Yesterday I read a post from a fellow author that re-emphasized something I’ve been thinking about a lot lately—the harm/benefit ratio of the internet. She had written a post on Facebook and then re-posted it to her personal blog about her journey as a writer. She began, as most of us do, lost and unknowing then learned a tremendous amount about the mechanics of good writing from working with a small press, and is now self-publishing. I believe she’s found the perfect outlet because her books are a unique mash-up of genres that would likely be beyond the imagination of most publishers.
In her post she talked about continuing to work hard learning her craft—something we should all do—and asked for recommendations of good sources. One woman replied by saying she had picked up the first book in this author’s series because the premise sounded intriguing, but couldn’t finish it because of “made-up words” and “improper usage”. The example she gave was a word common in vernacular language, although technically not a “proper word”. My immediate response was that if that had bothered her so much, she probably hadn’t been able to finish a single book written in the past thirty years.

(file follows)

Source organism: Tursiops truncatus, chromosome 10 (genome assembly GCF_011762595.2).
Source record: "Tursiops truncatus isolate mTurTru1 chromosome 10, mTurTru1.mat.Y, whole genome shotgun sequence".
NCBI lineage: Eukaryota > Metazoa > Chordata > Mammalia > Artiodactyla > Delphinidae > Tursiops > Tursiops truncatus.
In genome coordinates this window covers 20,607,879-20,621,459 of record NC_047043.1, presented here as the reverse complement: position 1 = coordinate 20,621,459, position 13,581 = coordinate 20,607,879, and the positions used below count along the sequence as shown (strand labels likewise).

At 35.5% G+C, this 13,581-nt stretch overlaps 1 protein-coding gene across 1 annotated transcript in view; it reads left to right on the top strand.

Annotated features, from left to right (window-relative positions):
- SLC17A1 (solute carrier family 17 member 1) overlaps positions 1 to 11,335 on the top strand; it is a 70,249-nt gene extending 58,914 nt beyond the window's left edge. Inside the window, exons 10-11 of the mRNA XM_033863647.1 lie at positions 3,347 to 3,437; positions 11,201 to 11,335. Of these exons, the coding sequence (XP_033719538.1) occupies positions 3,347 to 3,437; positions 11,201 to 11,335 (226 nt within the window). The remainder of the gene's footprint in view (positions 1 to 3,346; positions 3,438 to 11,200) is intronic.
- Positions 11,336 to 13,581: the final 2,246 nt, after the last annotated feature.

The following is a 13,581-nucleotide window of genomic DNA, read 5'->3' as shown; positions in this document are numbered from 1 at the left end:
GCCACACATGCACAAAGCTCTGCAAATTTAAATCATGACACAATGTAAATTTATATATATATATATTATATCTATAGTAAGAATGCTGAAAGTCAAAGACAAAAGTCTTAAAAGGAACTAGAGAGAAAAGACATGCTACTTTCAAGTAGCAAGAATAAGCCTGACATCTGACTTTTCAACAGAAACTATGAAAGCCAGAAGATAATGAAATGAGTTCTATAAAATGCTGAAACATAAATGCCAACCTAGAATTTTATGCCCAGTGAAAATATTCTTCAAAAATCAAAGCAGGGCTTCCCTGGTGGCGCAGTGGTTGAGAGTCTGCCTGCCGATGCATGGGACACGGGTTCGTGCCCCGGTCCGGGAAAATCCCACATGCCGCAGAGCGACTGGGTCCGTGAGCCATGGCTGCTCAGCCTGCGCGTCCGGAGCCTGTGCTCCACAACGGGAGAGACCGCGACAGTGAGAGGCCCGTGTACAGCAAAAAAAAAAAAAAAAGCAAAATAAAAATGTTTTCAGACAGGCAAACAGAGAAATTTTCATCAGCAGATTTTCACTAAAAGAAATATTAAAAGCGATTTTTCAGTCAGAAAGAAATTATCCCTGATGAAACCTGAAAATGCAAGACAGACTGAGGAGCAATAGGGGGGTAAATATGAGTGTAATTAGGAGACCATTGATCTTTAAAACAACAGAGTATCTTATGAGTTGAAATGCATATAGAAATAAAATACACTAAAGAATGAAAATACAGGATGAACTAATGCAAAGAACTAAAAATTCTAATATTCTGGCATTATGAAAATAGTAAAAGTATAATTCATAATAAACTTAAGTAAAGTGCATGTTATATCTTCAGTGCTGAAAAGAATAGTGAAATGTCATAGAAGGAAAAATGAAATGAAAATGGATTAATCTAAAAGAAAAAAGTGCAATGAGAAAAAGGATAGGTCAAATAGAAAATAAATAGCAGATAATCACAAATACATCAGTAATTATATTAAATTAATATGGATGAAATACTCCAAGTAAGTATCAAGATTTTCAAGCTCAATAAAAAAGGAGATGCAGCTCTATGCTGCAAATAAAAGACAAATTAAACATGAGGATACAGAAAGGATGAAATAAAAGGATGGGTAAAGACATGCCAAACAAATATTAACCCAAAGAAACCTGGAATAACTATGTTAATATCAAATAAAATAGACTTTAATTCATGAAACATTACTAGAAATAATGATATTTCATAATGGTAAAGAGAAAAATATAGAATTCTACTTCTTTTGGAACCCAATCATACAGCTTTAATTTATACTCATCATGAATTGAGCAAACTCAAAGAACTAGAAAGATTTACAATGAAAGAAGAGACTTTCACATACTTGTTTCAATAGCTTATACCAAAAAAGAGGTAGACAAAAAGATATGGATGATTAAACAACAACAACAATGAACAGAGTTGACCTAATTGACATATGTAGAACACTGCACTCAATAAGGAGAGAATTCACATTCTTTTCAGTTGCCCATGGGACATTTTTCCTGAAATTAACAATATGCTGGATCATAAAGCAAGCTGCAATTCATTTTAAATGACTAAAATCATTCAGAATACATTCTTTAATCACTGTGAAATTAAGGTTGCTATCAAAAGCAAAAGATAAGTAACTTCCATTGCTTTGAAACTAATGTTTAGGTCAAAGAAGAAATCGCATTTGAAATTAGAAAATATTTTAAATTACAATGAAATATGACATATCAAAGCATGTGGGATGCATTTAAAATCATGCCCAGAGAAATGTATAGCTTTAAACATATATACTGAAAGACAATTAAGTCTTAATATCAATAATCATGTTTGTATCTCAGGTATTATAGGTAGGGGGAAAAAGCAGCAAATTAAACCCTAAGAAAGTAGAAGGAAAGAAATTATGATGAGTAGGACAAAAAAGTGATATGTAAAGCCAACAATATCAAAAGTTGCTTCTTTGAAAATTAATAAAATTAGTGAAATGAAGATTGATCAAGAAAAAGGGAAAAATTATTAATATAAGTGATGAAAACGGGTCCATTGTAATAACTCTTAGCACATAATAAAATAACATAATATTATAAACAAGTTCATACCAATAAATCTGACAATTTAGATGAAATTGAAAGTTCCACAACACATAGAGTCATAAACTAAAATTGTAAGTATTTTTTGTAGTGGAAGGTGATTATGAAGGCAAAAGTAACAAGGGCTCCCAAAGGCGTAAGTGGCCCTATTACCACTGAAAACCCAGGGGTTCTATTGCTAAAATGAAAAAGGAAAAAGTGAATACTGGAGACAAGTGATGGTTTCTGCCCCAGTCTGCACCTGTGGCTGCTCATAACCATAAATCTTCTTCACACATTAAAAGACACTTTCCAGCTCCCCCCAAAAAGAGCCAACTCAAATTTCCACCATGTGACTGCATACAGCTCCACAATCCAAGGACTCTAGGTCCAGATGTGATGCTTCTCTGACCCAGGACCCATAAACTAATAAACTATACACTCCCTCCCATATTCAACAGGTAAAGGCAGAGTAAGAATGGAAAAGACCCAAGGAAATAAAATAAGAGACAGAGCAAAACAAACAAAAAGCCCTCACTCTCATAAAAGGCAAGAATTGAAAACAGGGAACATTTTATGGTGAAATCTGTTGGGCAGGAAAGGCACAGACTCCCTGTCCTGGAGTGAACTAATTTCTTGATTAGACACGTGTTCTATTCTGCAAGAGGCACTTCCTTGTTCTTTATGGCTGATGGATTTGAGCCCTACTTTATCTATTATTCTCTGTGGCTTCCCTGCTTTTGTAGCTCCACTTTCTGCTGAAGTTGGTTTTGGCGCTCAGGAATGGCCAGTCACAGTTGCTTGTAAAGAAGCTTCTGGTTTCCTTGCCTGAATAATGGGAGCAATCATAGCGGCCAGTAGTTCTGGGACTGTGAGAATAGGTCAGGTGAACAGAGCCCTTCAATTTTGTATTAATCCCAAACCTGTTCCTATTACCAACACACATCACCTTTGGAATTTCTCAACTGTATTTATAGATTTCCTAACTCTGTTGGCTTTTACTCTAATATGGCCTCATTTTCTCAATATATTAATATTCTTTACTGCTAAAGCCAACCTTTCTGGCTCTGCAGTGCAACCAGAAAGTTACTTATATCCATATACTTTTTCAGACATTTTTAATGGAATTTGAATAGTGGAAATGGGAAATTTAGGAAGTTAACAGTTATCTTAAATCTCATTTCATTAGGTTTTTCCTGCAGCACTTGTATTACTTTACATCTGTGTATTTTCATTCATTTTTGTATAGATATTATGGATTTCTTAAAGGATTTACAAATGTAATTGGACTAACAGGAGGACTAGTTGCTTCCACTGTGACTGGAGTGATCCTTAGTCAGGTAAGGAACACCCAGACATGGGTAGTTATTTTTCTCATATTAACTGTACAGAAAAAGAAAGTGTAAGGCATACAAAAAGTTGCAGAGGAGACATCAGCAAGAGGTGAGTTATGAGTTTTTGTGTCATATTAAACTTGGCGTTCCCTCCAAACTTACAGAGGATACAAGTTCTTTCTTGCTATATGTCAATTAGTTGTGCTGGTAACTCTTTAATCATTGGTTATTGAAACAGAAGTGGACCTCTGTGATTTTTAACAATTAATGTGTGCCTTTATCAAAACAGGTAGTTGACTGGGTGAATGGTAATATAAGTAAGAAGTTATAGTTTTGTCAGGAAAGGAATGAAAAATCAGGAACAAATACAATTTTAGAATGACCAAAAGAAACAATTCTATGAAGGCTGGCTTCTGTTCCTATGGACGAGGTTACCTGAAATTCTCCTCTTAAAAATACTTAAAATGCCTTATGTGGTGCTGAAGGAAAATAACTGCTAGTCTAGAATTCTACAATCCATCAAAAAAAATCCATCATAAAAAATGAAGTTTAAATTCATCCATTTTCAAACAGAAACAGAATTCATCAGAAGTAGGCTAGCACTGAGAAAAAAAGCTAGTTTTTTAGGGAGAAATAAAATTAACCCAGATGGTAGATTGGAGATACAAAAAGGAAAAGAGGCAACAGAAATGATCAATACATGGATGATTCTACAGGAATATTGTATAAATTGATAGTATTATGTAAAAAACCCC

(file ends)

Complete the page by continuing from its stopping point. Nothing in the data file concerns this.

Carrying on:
What troubled me more was that this response was posted on the author’s personal blog. This reader (or non-reader) either follows the blog (why??) or made the effort to search it out in order to leave a negative comment. And I believe her action is part of an overwhelming current trend.
Freedom of speech is guaranteed in our Constitution, and as a writer I fully believe in the value and necessity of personal expression. However, simply because one can say something in public doesn’t mean they should, and all comments are not equally valid. For example, consider the absurd and inflammatory statements made on Twitter by so-called celebrities and politicians. Then consider the equally absurd and inflammatory responses from the general public. Cyberbullying has ruined countless young lives, and Internet trolls gleefully attack complete strangers just because they can.
I love certain aspects of the Internet. Without it I would never have connected with any of you. I wouldn’t be able to buy my favorite brand of chai latte or pizza dough mix because my local grocery stores no longer carry them. I wouldn’t even be able to sell my books. However, the availability and anonymity of the Internet has also freed people of all previous social restraint. Good manners and shame are things of the past, and we may never get them back.
Sorry for the rant, but I’m old and I think about these things.